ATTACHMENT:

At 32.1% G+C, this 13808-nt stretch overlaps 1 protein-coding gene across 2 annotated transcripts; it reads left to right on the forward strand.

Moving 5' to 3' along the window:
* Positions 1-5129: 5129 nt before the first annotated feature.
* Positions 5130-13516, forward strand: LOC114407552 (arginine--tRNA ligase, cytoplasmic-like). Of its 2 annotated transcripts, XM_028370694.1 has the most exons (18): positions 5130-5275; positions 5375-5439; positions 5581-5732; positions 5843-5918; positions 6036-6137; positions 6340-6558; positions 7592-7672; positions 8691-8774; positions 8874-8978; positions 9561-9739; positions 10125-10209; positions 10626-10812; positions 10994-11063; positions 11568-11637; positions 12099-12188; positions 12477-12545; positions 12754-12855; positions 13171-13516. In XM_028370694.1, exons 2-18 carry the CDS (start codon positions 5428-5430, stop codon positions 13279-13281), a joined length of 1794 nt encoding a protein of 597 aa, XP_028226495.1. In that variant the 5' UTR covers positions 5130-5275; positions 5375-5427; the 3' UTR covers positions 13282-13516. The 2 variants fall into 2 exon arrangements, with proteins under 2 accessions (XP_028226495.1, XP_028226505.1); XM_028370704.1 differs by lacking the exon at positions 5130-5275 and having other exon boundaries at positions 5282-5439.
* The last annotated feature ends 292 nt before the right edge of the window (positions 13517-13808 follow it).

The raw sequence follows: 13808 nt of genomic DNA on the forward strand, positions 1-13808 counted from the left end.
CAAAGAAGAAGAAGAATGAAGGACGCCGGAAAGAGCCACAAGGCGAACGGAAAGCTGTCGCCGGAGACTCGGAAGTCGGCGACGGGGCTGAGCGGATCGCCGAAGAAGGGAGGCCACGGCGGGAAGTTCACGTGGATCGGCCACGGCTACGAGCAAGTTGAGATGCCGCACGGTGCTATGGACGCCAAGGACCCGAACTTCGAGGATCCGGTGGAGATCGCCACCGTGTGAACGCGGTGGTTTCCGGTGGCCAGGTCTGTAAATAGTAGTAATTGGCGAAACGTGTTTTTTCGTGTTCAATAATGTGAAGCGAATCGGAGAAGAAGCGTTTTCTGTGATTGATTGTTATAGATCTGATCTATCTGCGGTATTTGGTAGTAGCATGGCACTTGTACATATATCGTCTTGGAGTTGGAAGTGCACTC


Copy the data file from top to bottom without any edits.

At 32.1% G+C, this 13808-nt stretch overlaps 1 protein-coding gene across 2 annotated transcripts; it reads left to right on the forward strand.

Moving 5' to 3' along the window:
* Positions 1-5129: 5129 nt before the first annotated feature.
* Positions 5130-13516, forward strand: LOC114407552 (arginine--tRNA ligase, cytoplasmic-like). Of its 2 annotated transcripts, XM_028370694.1 has the most exons (18): positions 5130-5275; positions 5375-5439; positions 5581-5732; positions 5843-5918; positions 6036-6137; positions 6340-6558; positions 7592-7672; positions 8691-8774; positions 8874-8978; positions 9561-9739; positions 10125-10209; positions 10626-10812; positions 10994-11063; positions 11568-11637; positions 12099-12188; positions 12477-12545; positions 12754-12855; positions 13171-13516. In XM_028370694.1, exons 2-18 carry the CDS (start codon positions 5428-5430, stop codon positions 13279-13281), a joined length of 1794 nt encoding a protein of 597 aa, XP_028226495.1. In that variant the 5' UTR covers positions 5130-5275; positions 5375-5427; the 3' UTR covers positions 13282-13516. The 2 variants fall into 2 exon arrangements, with proteins under 2 accessions (XP_028226495.1, XP_028226505.1); XM_028370704.1 differs by lacking the exon at positions 5130-5275 and having other exon boundaries at positions 5282-5439.
* The last annotated feature ends 292 nt before the right edge of the window (positions 13517-13808 follow it).

The raw sequence follows: 13808 nt of genomic DNA on the forward strand, positions 1-13808 counted from the left end.
CAAAGAAGAAGAAGAATGAAGGACGCCGGAAAGAGCCACAAGGCGAACGGAAAGCTGTCGCCGGAGACTCGGAAGTCGGCGACGGGGCTGAGCGGATCGCCGAAGAAGGGAGGCCACGGCGGGAAGTTCACGTGGATCGGCCACGGCTACGAGCAAGTTGAGATGCCGCACGGTGCTATGGACGCCAAGGACCCGAACTTCGAGGATCCGGTGGAGATCGCCACCGTGTGAACGCGGTGGTTTCCGGTGGCCAGGTCTGTAAATAGTAGTAATTGGCGAAACGTGTTTTTTCGTGTTCAATAATGTGAAGCGAATCGGAGAAGAAGCGTTTTCTGTGATTGATTGTTATAGATCTGATCTATCTGCGGTATTTGGTAGTAGCATGGCACTTGTACATATATCGTCTTGGAGTTGGAAGTGCACTC